Jean-Claude Juncker, the EU chief, has stated in a speech to the Belgian Federal Parliament that Brexit will not come “at a discount or at zero cost”, implying that the UK could have to pay the EU up to £51bn pounds after Brexit talks begin – this is to cover the amount Britian had agreed to spend, but will no longer do so as Britian will no longer be a member of the European Union.
It will be a tough negotiation which will take two years to agree on the exit terms. And to agree on the future architecture of relations between the United Kingdom and the European Union we will need years.
“The British people have to know, they know already, that it will not be at a discount or at zero cost. The British must respect commitments they were involved in making. So the bill will be, to put it a bit crudely, very hefty.”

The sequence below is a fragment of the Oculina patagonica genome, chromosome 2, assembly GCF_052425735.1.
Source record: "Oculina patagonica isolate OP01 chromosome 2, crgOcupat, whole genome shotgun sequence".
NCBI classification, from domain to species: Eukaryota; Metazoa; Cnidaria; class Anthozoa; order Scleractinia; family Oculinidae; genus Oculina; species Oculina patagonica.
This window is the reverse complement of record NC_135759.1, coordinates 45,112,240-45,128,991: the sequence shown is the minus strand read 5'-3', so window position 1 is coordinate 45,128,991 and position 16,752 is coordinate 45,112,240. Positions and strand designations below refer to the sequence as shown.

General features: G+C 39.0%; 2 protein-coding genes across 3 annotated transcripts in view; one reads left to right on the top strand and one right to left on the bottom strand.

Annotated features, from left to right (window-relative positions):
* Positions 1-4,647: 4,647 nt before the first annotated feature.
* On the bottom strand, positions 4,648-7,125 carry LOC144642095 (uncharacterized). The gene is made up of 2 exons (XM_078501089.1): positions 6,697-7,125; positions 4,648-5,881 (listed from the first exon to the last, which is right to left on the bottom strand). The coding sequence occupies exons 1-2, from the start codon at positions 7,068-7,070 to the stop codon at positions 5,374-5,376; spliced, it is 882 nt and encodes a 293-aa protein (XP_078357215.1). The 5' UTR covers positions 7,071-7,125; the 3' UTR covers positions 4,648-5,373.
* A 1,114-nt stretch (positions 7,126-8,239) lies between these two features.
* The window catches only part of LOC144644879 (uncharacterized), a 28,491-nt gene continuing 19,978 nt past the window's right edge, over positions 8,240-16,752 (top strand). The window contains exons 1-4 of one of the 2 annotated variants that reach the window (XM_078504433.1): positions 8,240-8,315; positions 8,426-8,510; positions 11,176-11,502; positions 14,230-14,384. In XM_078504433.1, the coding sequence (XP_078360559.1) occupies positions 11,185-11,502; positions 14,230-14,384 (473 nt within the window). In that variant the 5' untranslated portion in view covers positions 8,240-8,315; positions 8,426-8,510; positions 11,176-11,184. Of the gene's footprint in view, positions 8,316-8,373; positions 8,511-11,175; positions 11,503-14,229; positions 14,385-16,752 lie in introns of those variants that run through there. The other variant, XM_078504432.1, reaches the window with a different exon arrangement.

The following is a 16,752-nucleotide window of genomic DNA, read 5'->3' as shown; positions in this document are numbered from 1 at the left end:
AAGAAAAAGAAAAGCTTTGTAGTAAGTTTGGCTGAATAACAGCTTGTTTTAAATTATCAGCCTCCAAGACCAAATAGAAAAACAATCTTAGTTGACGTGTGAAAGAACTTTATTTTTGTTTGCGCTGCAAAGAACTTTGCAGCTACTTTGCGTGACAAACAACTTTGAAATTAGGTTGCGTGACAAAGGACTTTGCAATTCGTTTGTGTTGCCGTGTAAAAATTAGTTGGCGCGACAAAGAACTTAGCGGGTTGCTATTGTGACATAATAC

Theresa May’s Government faces these issues, and more, as she hopes to pass the European Union (Notification of Withdrawal) Bill, which is currently being debated in the House of Lords. If passed, this will allow the Prime Minister to trigger Article 50 of the Lisbon Treaty, which formally announces Britian’s withdrawal from the EU, and allows negotiations to officially begin.
In response to this, Stephen Mayer, who is a CDU member of the German Parliament – and ally to Angela Merkel – has spoken out against the ‘agressive’ manner of the EU chief in an interview on BBC Radio 4.
“I am not so happy with this aggressive line, [..] I am convinced that Germany has a special interest in stable and good relationships with the UK. I fear in a certain way that this harsh pressure, which is put by the European Commission on the UK, is not in Germany’s interests.”